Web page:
Possibly the greatest contributor to a poorly performing computer is malware.
Action 1. Revise the definitions of your antivirus and operate a complete scan of your hard disk in Safe Mode. Resolve any unfixable problems. Notice that some viruses need additional steps before they could be removed; ordinarily a websearch will find specific directions or a particular removal tool. Use the BC forums to request help, if you fail to find a solution.
Step 2. If the slowness is unanticipated, and you have recently saved an application, the problem might live there. Check this by fully removing it. A wise user will normally perform a internet search about the program before getting because in most instances, any potential problem with malware or poor performance will have surfaced.
Step 3. Adware and Spyware can drastically impact your personal computer’s performance, and these are throughout the Web. A very recent study showed that one out of every 20 executable files on Websites is spyware, and 1 in 25 domains comprise at least one bit of spyware waiting for sufferers.
Update the definitions of your antispyware programs and scan your hard drives in Safe Mode. Experienced customers will regularly operate two or three of these applications, because each company has its own criteria for what constitutes spyware and will simply search against their own set. (A set of quite good, free antispyware programs is supplied by BC). Again, solve any open issues before continuing to the next step.
For additional reading about Malicious software and some malware removal applications, use BC’s Tutorial section; most of the applications have really great Help files that describe how they operate too as the unique characteristics of each.
Stage 4. Review programs that self-start on startup. You computer may become a arena for your interest. Many programs, for instance, install a fast-start feature which permits them to be exposed swiftly; other programs may include an automatic update feature that requires them to be running in the background. Each of these slows down your launch Windows and each requires a little bit of sources while your computer is running.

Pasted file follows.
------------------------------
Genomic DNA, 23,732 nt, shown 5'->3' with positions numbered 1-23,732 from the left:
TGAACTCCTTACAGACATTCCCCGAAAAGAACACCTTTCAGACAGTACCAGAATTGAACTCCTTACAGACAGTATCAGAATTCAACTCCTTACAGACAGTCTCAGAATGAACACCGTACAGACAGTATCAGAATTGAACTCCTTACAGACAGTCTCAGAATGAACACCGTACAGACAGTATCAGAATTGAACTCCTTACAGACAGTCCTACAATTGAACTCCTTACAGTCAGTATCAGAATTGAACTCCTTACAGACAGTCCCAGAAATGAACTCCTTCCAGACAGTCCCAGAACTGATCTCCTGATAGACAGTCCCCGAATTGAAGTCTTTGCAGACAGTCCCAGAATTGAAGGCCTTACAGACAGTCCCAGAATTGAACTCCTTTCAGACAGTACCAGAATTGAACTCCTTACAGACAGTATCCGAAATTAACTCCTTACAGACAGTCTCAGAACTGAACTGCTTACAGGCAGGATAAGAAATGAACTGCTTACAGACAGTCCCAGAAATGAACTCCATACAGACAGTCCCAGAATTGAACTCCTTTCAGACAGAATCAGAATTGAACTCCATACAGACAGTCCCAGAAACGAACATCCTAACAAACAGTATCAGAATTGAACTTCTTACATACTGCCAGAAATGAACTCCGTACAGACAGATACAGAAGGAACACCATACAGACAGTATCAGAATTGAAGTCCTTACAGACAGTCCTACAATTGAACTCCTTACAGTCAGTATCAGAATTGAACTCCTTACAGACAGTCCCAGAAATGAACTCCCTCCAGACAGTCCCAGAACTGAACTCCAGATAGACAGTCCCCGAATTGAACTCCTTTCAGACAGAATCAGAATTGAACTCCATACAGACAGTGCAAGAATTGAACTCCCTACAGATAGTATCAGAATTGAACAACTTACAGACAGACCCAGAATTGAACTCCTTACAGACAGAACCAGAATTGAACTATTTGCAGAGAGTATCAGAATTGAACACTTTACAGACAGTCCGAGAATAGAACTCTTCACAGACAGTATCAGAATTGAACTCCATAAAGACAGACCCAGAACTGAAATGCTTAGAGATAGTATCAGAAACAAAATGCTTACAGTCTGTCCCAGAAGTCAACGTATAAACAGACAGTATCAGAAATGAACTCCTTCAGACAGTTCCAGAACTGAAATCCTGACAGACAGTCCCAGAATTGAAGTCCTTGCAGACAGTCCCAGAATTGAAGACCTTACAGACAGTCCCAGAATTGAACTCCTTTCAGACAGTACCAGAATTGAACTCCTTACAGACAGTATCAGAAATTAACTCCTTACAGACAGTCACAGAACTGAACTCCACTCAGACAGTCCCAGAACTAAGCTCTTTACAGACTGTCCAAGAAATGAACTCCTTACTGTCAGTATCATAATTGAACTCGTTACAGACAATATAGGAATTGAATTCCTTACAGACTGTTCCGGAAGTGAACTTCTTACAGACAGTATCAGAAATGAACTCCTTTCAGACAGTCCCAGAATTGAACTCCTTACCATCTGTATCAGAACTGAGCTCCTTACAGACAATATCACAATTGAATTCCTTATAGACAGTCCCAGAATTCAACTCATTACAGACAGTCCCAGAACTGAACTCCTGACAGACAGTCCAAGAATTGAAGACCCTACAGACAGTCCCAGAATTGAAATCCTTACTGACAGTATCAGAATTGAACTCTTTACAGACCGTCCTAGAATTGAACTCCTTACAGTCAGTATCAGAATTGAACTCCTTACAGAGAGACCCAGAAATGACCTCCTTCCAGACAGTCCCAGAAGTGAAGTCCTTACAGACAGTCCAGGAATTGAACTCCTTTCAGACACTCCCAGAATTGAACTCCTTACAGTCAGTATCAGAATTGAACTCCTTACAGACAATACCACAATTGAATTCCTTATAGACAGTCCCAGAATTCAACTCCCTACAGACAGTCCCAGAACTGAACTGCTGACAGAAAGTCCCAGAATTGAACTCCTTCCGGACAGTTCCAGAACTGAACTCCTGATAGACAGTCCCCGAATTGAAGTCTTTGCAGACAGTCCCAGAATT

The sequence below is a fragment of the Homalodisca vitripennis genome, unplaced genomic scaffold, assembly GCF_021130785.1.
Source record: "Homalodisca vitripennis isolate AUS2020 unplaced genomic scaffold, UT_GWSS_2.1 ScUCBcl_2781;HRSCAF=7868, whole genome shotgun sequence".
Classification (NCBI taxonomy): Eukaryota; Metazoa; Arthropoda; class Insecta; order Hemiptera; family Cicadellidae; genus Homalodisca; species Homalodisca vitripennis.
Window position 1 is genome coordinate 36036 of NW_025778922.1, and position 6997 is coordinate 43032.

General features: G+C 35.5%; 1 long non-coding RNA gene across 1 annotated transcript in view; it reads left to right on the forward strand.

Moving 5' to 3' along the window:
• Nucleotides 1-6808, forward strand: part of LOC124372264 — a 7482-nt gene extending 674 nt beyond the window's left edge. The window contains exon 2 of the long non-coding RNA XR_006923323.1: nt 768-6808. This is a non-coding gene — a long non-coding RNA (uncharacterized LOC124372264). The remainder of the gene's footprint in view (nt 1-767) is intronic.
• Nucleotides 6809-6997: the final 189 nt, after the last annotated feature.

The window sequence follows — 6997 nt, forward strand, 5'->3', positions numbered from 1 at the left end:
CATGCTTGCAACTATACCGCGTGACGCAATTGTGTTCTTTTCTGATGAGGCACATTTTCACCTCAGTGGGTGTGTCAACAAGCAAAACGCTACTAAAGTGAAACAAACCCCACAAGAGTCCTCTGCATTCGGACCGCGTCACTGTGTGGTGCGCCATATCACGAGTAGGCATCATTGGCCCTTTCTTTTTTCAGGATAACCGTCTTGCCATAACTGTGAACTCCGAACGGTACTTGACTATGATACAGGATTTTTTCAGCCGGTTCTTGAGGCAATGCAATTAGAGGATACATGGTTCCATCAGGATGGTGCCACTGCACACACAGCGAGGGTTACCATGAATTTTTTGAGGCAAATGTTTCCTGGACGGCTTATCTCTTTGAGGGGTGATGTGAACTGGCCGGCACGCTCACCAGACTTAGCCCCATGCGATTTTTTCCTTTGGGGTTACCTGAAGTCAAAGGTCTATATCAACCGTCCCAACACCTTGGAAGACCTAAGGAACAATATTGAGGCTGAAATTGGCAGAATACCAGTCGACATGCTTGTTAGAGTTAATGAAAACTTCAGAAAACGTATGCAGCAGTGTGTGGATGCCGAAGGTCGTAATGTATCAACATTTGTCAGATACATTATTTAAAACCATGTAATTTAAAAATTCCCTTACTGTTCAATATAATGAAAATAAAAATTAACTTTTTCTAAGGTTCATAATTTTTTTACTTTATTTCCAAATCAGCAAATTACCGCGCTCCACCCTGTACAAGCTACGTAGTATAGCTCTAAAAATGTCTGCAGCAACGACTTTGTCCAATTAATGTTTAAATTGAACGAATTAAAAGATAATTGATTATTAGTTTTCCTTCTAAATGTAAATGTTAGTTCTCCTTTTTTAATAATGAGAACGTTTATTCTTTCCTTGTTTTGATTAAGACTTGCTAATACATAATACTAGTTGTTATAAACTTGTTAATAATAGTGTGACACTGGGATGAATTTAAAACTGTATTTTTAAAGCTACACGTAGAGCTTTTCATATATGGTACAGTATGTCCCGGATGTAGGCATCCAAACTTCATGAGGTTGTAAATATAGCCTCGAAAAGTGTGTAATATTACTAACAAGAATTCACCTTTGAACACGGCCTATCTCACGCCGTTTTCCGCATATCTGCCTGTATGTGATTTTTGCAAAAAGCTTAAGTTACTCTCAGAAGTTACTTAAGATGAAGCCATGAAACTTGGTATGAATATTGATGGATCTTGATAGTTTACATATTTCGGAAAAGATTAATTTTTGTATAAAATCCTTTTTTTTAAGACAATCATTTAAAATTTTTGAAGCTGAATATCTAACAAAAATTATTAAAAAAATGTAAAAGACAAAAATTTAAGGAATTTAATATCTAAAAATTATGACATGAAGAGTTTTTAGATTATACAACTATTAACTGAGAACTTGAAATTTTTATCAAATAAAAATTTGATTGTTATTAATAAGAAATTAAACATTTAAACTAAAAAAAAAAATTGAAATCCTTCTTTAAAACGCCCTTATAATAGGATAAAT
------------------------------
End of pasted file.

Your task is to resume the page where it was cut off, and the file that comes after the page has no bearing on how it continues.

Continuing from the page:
The easiest approach to review and than to manage start-ups would be to work with one of the many small utilities available (see the BC list of free applications). If you’re uncertain about what may be safely deleted, remember that BC maintains a really comprehensive Startup Database that contains info about whether the questioned item is needed, optional, or unnecessary.
At-the same time, remember that those symbols in your Background also take a modest number of boot time to set themselves.
Lack of Maintenance
Stage 5. Clean-up your hard drive (preparation for Action 7). Delete unused applications and exchange old files to a CD. Unplayed games, lots of family images, zipped files that you have previously opened, applications you have not used in two years, software for the old printer you threw away last year—these are some types of files you can delete.
(Note for advanced users: some experts would include the added maintenance stage of cleaning up the Windows registry, and you will find plenty of applications to help try this. For the most part, registry maintenance will not make a major difference, and unless you’re quite comfortable with Windows, and cautiously make copies of the registry, you may do significant harm by making registry changes, so this step is not included
Stage 6. Have it mend Windows Updatesoutlook.
Stage 7. Defragment your computer.
Hopefully, since you have have finished, you will find a marked improvement in computer functionality.